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I have an extraordinary number of books on art and interior design. They have now come before my executioner's eye. I realise that an interior illustrated without names and locations is quite frustrating and annoying. Especially when I don't look at them from one year to the next. Now, there are lots and lots of design books that pass the survival criteria but there is a small mountain that don't. Many many casually and recklessly acquired at boot fairs and charity shops for pennies and almost never perused after their purchase. But disposing of them is quite an emotional and intellectual wrench. I think of my exhibitors and I wonder whether I should distribute book largesse amongst them, in as appropriate a way as possible? Then I remember last week when I went to the opening of our exhibitors Bruno and Ricardo. The Brancolini Grimaldi gallery in Albemarle Street have a show of contemporary art merging with the renaissance pieces of Bacarelli and Botticelli. The names alone are poetry but I doubt they would like a deposit of art book cast offs? They had a good party and there was a healthy smattering of the right crowd of enthusiasts and collectors. We went to dinner afterwards at HIX in Browns hotel. They looked after us well, with rather too much attention to filling the glasses. I cycled home slightly unsteadily. I think the art books will have to go to a charity shop.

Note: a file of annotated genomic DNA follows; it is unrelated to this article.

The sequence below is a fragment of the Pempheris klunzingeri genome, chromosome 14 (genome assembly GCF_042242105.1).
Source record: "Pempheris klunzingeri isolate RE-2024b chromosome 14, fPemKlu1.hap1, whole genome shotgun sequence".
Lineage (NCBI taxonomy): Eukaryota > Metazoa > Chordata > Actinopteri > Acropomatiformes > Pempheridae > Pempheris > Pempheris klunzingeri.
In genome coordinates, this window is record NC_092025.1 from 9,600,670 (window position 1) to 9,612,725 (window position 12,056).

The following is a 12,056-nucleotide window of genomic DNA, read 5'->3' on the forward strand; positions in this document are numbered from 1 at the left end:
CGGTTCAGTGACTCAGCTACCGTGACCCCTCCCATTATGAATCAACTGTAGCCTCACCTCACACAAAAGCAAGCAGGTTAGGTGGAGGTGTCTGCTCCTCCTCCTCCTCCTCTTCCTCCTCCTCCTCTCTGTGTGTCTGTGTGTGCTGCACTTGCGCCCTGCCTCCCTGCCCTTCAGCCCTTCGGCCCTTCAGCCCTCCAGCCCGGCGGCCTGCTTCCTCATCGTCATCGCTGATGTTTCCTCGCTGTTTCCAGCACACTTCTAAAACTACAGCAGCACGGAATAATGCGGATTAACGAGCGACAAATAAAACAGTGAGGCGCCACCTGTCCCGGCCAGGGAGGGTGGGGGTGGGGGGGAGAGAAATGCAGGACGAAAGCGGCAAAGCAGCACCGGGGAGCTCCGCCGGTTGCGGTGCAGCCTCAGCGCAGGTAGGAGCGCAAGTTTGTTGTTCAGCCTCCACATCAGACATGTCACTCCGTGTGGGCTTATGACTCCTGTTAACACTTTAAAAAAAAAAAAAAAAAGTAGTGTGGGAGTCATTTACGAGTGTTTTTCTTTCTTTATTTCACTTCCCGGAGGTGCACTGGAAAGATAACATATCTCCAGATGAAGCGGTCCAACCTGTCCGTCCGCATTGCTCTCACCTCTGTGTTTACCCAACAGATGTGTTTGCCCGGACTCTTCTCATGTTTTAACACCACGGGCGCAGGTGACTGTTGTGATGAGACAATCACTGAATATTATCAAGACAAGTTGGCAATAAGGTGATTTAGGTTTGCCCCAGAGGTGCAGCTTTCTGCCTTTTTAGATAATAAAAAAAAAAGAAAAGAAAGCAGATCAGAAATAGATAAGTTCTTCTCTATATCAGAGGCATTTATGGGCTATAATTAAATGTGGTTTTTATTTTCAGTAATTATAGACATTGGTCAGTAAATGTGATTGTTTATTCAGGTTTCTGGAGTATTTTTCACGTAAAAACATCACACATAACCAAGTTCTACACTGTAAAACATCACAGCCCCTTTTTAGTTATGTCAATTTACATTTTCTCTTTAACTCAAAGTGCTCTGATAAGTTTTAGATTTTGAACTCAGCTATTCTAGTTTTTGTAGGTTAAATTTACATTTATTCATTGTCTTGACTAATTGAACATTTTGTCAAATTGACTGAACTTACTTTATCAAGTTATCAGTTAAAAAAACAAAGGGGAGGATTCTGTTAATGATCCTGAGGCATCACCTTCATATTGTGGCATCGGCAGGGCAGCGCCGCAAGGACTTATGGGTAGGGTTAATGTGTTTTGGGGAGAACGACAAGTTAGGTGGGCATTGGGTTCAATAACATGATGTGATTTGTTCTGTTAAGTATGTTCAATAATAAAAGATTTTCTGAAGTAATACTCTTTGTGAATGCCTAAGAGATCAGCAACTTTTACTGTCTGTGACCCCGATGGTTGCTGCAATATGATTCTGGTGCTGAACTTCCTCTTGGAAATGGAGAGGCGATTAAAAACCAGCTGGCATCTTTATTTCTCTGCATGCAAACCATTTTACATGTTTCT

When you look at books you don't see the shelves. I am suddenly confronted by the hideous selection of rubbishy flat pack shelves that adorn, if that is the word, my house. On Monday the landlords of Masterpiece, Mallett had a party for an exhibition of very grand English furniture. They have put the show out with everything on a plinth and it looks very special and museum like. We chatted and quaffed and admired the walnut. My bookshelves look even poorer by comparison. Perhaps I should put everything back and look at the smelly paperbacks rather than the smelly shelves. But I have started so i will finish. The literary enema must take its course.

The real worry is that nature abhors a vacuum. In addition I have a self made cliché about myself. I say I love minimalism, but I love lots of it. Something will creep in. In fact I know what it is. It is "objects". I am an obsessive and compulsive buyer of stuff. This habit has been catered for by decades of buying for Mallett and others but now the outlets are drying up and the urge is still intense. Yesterday before the book thing began I went to Portobello to pay for and collect a wonderful tortoiseshell triptych dressing mirror I had bought from people at the Battersea fair. Of course, I bought some other things too. Over a decadent full English at the refurbished Electric house I reviewed my acquisitions. I had to reflect that I had no one to sell them too. I had bought them simply because they were charming and well made, and the right price.

Those empty shelves will soon be full and I won't have to notice the shelves.